The asteroid that wiped out the dinosaurs struck during the spring

This is the result of an interesting study published in the newspaper Nature (in SOURCE) by a Swedish PhD student working at Uppsala University. So if everything were confirmed, the last moments of the dinosaurs’ life could have been experienced in a particularly mild phase of the year. Not only that, previous research revealed that the angle at which this rocky body hit the Earth couldn’t be worse than this.

The ominous collision, which apparently occurred off the Mexican peninsula of Yucatan, in the northern hemisphere, would have occurred at a particularly delicate moment in the life cycle of many of the species that populated our planet 66 million years ago. This is the picture that emerges from the studies initiated by Dr. Melanie Ring, at the Tanis site, located in North Dakota.

But the most interesting aspect of the seasonal issue is not the data in itself but how we got there. And everything is even more strange if we think that the alleged site of the meteorite impact is more than 3,000 km away: how did we come to this conclusion? On the Tanis site I am The fossil remains of paddlefish and sturgeons have been foundspecimens up to 1 meter long which preserve some information of great scientific importance.

We know that the death of the specimens present in the area took place in a dramatic and sudden way, as they were buried by an enormous mass of sediments moved by the wave derived from the oceanic impact of the asteroid. It was a difficult event to even imagine if we think that, unlike a tsunami, it happened in a few seconds and on a much larger scale.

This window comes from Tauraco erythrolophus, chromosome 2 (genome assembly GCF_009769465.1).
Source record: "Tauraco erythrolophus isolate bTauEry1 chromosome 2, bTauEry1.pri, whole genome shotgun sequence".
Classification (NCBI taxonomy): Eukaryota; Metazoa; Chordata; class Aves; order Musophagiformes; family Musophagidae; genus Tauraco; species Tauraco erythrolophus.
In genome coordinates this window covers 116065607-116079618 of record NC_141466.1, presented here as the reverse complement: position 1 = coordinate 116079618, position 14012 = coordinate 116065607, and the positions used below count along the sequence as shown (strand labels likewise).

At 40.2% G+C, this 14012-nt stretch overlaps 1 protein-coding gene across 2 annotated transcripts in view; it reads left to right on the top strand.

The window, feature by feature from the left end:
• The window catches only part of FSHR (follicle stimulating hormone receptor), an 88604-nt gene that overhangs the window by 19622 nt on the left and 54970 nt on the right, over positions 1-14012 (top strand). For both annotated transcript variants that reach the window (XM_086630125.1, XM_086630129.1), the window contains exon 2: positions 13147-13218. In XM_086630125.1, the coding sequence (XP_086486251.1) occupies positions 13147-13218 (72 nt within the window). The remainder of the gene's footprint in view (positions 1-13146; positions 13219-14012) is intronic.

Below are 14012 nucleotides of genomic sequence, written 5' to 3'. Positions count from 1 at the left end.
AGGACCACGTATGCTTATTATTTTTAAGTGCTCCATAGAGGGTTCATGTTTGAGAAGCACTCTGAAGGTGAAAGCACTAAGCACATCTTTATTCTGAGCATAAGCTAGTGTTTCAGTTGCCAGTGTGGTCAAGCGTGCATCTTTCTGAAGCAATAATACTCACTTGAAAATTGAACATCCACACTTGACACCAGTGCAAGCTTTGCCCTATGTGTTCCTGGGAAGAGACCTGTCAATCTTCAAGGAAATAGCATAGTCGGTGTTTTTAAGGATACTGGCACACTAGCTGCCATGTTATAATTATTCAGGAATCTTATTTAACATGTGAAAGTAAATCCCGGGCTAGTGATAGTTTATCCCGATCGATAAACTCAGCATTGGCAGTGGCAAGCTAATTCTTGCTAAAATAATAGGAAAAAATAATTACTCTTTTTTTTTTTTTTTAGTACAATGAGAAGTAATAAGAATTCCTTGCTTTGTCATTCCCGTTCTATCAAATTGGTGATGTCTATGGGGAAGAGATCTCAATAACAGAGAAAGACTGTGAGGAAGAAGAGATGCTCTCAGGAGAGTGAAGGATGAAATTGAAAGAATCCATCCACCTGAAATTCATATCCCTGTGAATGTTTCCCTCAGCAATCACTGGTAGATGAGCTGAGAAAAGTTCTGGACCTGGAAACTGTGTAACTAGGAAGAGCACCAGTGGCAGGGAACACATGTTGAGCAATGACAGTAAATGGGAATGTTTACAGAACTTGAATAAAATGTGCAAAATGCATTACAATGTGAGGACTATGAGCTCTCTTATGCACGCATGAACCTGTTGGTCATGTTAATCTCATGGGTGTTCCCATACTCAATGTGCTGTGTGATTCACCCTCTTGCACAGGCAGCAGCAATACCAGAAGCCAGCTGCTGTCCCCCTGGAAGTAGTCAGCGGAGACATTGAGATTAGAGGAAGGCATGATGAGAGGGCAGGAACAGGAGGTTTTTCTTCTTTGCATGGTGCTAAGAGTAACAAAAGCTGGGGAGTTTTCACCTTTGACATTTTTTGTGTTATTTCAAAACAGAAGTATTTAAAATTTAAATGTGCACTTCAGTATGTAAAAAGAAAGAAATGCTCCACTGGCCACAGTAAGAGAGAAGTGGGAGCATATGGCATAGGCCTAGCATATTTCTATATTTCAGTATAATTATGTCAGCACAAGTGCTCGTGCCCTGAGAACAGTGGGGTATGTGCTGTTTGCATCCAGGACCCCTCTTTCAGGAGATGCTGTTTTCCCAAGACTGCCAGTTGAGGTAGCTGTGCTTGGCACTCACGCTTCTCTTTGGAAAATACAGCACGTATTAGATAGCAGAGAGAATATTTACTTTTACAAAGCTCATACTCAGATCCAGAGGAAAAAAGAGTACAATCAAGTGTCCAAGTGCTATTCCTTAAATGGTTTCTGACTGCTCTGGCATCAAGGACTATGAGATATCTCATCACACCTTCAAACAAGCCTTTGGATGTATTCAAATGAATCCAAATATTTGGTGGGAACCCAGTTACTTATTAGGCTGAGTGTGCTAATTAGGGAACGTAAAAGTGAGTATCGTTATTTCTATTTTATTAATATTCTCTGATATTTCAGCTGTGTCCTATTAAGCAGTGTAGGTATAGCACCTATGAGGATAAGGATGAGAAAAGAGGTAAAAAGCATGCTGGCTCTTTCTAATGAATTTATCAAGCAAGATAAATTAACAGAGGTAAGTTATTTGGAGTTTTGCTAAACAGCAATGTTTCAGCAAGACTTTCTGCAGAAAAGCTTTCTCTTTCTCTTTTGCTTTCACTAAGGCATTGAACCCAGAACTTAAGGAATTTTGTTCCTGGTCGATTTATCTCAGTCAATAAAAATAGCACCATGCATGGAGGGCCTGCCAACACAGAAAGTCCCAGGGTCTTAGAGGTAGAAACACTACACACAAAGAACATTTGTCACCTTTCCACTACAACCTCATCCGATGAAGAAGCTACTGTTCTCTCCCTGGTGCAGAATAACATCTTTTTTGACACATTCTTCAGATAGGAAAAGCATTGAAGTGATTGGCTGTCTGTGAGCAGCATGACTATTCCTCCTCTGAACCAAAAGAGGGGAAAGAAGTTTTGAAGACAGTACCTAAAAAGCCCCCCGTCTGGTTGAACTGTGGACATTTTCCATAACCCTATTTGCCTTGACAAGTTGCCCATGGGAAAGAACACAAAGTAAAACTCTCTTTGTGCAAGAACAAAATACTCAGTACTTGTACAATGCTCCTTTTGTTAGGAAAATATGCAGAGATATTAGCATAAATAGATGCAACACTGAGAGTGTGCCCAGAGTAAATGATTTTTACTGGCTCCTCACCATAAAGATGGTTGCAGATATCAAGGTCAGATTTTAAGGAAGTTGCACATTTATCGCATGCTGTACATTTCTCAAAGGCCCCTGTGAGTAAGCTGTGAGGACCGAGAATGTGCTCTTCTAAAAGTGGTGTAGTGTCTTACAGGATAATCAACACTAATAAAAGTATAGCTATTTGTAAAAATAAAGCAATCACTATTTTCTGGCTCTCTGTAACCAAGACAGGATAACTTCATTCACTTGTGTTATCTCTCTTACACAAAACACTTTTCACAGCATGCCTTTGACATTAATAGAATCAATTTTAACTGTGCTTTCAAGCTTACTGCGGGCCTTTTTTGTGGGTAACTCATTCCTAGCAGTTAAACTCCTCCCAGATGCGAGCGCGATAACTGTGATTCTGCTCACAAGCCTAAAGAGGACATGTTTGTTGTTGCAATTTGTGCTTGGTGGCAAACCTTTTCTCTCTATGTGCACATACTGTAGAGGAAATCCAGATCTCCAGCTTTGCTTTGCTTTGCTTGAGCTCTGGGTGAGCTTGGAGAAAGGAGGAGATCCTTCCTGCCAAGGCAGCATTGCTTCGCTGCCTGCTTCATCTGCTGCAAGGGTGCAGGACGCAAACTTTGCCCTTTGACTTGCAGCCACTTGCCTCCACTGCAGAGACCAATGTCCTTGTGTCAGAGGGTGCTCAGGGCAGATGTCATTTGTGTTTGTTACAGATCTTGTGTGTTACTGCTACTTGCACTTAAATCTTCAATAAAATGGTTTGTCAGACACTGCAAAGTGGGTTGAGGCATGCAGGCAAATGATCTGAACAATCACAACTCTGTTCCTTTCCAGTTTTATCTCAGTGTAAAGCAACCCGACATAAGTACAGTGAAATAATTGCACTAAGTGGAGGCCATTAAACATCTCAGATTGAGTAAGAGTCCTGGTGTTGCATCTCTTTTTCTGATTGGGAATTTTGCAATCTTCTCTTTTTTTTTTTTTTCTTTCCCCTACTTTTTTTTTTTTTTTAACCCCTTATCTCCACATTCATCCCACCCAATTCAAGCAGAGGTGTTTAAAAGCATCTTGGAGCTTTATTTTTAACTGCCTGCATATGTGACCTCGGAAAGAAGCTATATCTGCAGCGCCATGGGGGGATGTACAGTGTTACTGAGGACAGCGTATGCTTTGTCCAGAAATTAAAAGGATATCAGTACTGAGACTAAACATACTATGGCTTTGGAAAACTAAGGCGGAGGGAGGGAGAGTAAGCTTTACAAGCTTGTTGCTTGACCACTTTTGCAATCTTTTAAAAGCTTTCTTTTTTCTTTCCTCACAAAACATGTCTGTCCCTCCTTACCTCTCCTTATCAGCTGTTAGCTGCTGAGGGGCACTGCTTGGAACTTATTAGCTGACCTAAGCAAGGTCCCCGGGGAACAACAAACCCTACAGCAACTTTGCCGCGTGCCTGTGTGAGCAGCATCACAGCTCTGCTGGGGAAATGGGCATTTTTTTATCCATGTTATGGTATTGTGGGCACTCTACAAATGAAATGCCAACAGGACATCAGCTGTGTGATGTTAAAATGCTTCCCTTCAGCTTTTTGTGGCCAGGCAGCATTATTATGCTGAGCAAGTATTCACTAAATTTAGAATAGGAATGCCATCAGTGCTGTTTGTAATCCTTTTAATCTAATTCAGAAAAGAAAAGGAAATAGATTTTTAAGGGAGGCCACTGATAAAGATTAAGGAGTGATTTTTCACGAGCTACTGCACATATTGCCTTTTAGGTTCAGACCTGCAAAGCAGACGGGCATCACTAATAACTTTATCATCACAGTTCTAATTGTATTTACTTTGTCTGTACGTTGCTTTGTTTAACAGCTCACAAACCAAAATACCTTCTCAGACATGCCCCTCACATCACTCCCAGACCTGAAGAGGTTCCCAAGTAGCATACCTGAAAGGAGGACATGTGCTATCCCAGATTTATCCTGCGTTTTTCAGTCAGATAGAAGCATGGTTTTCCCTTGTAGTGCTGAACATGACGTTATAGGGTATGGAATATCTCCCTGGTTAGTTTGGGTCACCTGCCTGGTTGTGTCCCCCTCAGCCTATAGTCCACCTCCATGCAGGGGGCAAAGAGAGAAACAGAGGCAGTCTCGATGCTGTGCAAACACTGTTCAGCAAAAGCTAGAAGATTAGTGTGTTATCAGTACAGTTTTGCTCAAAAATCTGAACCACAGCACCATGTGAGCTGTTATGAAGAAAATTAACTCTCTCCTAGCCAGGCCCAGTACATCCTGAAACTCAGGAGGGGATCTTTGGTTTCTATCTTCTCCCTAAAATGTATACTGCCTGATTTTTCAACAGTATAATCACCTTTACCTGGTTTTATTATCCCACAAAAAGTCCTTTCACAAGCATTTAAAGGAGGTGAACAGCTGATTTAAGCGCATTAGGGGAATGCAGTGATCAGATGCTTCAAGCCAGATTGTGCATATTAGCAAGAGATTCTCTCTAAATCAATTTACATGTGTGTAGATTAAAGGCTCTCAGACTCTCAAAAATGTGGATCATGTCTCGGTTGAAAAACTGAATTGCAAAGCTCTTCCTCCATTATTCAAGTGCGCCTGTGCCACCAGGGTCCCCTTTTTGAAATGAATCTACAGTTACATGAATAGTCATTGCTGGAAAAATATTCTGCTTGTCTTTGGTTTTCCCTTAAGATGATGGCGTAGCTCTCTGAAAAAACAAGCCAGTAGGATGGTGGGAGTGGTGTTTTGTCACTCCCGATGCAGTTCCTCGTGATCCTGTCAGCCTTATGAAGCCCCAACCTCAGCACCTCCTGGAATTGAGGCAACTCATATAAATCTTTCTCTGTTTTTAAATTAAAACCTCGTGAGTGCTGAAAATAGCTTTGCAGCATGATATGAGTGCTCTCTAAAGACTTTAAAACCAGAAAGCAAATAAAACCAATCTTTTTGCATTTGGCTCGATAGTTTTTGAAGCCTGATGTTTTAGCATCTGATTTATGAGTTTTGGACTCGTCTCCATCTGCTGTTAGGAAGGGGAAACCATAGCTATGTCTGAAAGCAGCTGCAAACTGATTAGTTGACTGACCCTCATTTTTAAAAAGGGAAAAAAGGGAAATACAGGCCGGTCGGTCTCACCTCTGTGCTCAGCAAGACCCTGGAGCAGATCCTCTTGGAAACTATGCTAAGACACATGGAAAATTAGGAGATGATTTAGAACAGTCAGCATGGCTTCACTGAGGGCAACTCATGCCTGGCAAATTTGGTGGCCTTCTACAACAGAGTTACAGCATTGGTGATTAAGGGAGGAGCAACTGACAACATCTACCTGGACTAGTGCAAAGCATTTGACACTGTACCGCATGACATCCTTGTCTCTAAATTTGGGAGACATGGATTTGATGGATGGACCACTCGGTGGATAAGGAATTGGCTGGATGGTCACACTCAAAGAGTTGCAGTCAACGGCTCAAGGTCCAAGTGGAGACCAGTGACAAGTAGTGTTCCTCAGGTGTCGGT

Although in other areas of the planet not all forms of life died quickly, in the case of the aforementioned paddlefish the death could have occurred within a maximum of 1 hour from the arrival of the meteorite, and this has been understood because in the gills of the analyzed specimens were found small fragments of crystallized molten rock similar to what glass does at very high temperatures. These small rocky bodies would be the result of the impact and register like a black box, a precise moment in the history of planet Earth, probably one of the most catastrophic for the ecosystem.

And that’s not all, in fact, the fish were found just under a layer of rock known by scholars as the “Iridium Anomaly”, as it is particularly rich in this element and has already been found in other areas of the Earth. This is the most consistent evidence of the asteroid impact, which occurred 66 million years ago, the first observations of which date back to over 30 years ago.

But how exactly was the season of the year established at the moment of impact? Thanks to the analysis of the fossil skeletons.

Analyzing the remains of the bones and also thanks to the chemical signatures of some carbon isotopes contained in them, it was discovered that at that moment plankton was almost at the peak of its availability and this was affecting the annual growth of the fish. The maximum availability would arrive in a few months, with the blossoming of summer.

The results seem compatible with those of other studies carried out previously, one of which dating back to last year, and one from 1991 which indicated June as the most probable month (available in STREET).

Further confirmation will be needed to establish with certainty the period of impact, however it can almost be excluded that the end of the dinosaurs and other terrestrial species took place in the colder season. The Tanis site is one of the most interesting for studies of this kind, as it offers a fairly accurate insight into what was happening just minutes before the catastrophic event. Thanks to this research, another piece is added to a story to be built, but which is proving to be particularly interesting.